Building Efficiency — Everyone Is In Favor, But How Do We Get There?

Yesterday, the Daily Environment Report noted the formation of the Coalition for Better Buildings, or C4BB, an alliance of environmental, business, and real estate interests intended to increase the incentives to make buildings more energy-efficient. Its members include real estate trade groups such as the Real Estate Roundtable and the Building Owners and Managers Association, as well as some heavyweight companies, such as Vornado. It also includes environmental groups such as the NRDC and companies who will look to profit from investments in building efficiency, such as Siemens and Johnson Controls.  

The C4BB’s mission is to:

  • Propose policy solutions from commercial and multi-family building stakeholders to foster greater energy efficiency in the structures we own, manage, finance and service.
  • Save businesses billions of dollars every year by reducing the energy used in commercial and multi-family buildings.
  • Create jobs through building efficiency retrofit projects that will put the construction, manufacturing, and service sectors back to work.  

All of this is good stuff and I am always encouraged when environmental and business groups succeed in finding common ground. One obvious intersection is support for tax incentives for building efficiency. Certainly such programs are going to have a greater likelihood of success with this kind of organized support. However, given the gaping hole in federal and state budgets, it will be difficult to enact new tax programs that provide sufficient incentives to make a difference.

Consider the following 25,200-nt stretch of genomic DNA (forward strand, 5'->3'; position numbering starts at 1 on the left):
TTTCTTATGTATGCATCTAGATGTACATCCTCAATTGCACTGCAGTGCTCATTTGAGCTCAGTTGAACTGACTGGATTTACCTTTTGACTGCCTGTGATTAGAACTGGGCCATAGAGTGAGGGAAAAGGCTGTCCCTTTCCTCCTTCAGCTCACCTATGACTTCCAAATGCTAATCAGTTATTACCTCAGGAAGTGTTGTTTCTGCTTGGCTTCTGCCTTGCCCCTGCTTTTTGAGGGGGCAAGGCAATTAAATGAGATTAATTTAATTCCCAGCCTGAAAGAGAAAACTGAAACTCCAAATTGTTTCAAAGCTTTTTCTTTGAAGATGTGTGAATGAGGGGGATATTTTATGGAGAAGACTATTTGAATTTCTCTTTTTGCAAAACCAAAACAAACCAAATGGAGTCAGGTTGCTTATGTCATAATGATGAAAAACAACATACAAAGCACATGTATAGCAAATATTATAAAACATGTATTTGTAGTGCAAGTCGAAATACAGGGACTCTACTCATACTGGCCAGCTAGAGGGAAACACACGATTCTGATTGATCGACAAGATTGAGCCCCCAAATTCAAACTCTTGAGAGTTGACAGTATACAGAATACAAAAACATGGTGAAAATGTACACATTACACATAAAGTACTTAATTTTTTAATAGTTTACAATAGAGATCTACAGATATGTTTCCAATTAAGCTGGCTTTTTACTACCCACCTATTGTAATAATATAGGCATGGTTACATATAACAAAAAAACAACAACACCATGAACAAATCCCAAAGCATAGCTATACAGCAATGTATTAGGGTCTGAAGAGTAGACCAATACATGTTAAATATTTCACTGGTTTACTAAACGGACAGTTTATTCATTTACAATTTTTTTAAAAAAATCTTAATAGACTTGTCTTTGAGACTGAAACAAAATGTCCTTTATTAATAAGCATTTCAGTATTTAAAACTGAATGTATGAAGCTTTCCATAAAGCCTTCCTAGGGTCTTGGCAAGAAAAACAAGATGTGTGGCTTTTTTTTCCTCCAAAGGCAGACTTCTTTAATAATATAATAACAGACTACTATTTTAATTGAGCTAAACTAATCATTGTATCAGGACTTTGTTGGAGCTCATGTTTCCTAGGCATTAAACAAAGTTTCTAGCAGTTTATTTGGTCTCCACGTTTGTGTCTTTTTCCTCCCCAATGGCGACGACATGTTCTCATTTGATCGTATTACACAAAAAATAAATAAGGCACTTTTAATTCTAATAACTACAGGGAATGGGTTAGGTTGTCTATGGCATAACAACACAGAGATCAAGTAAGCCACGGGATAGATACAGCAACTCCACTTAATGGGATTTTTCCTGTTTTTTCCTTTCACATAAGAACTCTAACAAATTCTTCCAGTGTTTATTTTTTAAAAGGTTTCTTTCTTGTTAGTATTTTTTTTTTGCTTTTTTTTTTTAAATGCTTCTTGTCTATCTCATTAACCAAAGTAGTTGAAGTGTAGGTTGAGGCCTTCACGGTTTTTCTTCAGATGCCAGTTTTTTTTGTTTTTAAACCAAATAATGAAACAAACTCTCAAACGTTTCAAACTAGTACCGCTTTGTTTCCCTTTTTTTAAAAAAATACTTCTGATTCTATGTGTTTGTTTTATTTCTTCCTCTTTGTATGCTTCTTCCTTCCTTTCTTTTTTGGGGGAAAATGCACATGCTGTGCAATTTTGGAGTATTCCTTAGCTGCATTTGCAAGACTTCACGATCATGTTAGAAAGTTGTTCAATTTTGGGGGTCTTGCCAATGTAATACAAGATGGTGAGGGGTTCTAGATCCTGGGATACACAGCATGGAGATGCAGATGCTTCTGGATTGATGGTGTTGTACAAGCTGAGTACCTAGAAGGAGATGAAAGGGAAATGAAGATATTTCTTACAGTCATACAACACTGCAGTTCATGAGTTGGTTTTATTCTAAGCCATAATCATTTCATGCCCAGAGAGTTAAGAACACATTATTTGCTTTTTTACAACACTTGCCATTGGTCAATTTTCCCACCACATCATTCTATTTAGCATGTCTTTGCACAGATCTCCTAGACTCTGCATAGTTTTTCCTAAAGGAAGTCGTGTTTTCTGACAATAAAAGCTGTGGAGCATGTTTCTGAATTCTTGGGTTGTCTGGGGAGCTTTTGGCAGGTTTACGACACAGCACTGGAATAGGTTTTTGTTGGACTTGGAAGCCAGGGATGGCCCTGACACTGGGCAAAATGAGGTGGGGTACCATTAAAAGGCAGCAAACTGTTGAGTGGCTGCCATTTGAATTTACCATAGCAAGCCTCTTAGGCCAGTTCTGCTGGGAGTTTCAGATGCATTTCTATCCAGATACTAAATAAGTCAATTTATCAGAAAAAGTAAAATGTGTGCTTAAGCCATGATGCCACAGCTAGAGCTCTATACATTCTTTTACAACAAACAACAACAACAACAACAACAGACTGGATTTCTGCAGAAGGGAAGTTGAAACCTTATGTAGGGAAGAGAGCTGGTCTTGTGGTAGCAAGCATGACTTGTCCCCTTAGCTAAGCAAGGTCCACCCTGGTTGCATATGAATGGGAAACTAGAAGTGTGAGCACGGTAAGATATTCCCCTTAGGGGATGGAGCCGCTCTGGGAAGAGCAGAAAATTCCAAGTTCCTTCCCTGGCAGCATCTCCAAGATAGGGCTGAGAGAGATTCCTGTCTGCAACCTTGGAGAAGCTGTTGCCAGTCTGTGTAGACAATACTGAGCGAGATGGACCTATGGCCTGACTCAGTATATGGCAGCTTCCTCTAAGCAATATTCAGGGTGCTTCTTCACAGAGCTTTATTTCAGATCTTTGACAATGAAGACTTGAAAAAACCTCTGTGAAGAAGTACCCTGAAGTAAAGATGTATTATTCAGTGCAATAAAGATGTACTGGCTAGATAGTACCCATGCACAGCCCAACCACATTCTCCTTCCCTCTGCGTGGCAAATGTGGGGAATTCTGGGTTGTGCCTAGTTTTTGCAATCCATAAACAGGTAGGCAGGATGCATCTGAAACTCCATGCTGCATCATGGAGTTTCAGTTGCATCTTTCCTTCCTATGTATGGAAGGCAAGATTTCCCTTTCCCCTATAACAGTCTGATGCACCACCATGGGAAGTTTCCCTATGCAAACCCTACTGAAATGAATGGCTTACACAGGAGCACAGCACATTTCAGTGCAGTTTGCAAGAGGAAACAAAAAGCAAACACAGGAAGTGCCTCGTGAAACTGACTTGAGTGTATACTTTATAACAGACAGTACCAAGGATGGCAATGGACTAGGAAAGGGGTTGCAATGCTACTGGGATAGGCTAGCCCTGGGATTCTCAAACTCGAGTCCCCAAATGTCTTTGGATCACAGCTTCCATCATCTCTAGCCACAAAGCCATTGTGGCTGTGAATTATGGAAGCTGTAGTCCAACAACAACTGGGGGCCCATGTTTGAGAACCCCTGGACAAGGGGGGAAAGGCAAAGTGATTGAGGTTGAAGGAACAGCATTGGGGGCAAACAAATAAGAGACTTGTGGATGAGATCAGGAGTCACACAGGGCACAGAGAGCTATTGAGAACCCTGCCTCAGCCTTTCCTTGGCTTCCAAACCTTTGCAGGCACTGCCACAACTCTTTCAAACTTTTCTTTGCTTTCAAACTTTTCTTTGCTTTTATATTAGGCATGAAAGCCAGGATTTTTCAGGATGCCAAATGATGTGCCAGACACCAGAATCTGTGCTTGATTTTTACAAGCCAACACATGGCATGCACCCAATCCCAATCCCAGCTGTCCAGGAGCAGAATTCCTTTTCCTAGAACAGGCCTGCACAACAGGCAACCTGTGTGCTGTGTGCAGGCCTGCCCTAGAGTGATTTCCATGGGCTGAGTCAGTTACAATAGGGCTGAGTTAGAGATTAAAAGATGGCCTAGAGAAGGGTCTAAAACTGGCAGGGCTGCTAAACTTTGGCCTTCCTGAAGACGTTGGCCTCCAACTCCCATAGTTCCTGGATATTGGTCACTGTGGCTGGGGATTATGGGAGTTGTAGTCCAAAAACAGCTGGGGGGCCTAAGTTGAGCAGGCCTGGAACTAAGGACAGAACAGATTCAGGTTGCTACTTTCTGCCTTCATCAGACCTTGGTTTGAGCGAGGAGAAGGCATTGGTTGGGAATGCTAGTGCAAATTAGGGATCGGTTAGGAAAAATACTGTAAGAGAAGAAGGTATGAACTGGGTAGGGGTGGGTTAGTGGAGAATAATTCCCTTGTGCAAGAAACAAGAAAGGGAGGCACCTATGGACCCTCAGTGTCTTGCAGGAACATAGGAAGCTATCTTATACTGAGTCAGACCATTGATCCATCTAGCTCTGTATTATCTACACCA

The C4BB web page also notes that it supports “improving benchmarking tools including the expansion and enhancement of Energy Star.” This starts to get on to much shakier territory. One form of benchmarking could conceivably be use of building rating systems, which would push buildings towards energy efficiency by giving grades to buildings, with lesser buildings getting the proverbial scarlet “I” for “Inefficient.” As I noted in a post in August, the Institute for Market Transformation – which is a member of the C4BB – has put out a study on the state of building rating systems.

While the environmental groups and the energy efficiency companies may like building rating systems, owners of old buildings may not like them so well. It will be interesting to see whether the Real Estate Roundtable will support or oppose building rating systems. It is important to remember that much of the action in this area is at the state or local level. In states such as California and Massachusetts, rating systems may look better than mandatory efficiency targets. 

In any case, since buildings make up more than a third of energy use, and since some states still are pursuing hard targets for energy usage reductions, the issue of how to increase the energy efficiency of buildings is not going to go away.

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